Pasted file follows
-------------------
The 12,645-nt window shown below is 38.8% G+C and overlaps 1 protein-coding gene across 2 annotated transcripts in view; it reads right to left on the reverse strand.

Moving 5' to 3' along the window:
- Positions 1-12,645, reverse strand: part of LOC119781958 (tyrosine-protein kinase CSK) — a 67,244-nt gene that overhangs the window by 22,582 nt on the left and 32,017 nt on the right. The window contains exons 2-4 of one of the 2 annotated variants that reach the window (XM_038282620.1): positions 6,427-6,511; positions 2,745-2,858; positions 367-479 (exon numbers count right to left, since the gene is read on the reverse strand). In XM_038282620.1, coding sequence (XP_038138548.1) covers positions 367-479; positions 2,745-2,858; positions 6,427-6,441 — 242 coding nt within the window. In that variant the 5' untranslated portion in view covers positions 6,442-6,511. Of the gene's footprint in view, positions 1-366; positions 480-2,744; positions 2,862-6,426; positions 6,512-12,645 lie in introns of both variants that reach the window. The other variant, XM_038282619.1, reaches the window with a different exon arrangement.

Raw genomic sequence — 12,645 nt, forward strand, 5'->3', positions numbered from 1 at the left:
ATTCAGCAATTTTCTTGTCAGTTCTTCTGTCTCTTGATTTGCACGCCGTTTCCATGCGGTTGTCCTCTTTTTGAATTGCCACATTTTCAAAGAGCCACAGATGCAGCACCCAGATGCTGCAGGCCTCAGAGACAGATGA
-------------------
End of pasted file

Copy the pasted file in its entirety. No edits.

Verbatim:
The 12,645-nt window shown below is 38.8% G+C and overlaps 1 protein-coding gene across 2 annotated transcripts in view; it reads right to left on the reverse strand.

Moving 5' to 3' along the window:
- Positions 1-12,645, reverse strand: part of LOC119781958 (tyrosine-protein kinase CSK) — a 67,244-nt gene that overhangs the window by 22,582 nt on the left and 32,017 nt on the right. The window contains exons 2-4 of one of the 2 annotated variants that reach the window (XM_038282620.1): positions 6,427-6,511; positions 2,745-2,858; positions 367-479 (exon numbers count right to left, since the gene is read on the reverse strand). In XM_038282620.1, coding sequence (XP_038138548.1) covers positions 367-479; positions 2,745-2,858; positions 6,427-6,441 — 242 coding nt within the window. In that variant the 5' untranslated portion in view covers positions 6,442-6,511. Of the gene's footprint in view, positions 1-366; positions 480-2,744; positions 2,862-6,426; positions 6,512-12,645 lie in introns of both variants that reach the window. The other variant, XM_038282619.1, reaches the window with a different exon arrangement.

Raw genomic sequence — 12,645 nt, forward strand, 5'->3', positions numbered from 1 at the left:
ATTCAGCAATTTTCTTGTCAGTTCTTCTGTCTCTTGATTTGCACGCCGTTTCCATGCGGTTGTCCTCTTTTTGAATTGCCACATTTTCAAAGAGCCACAGATGCAGCACCCAGATGCTGCAGGCCTCAGAGACAGATGA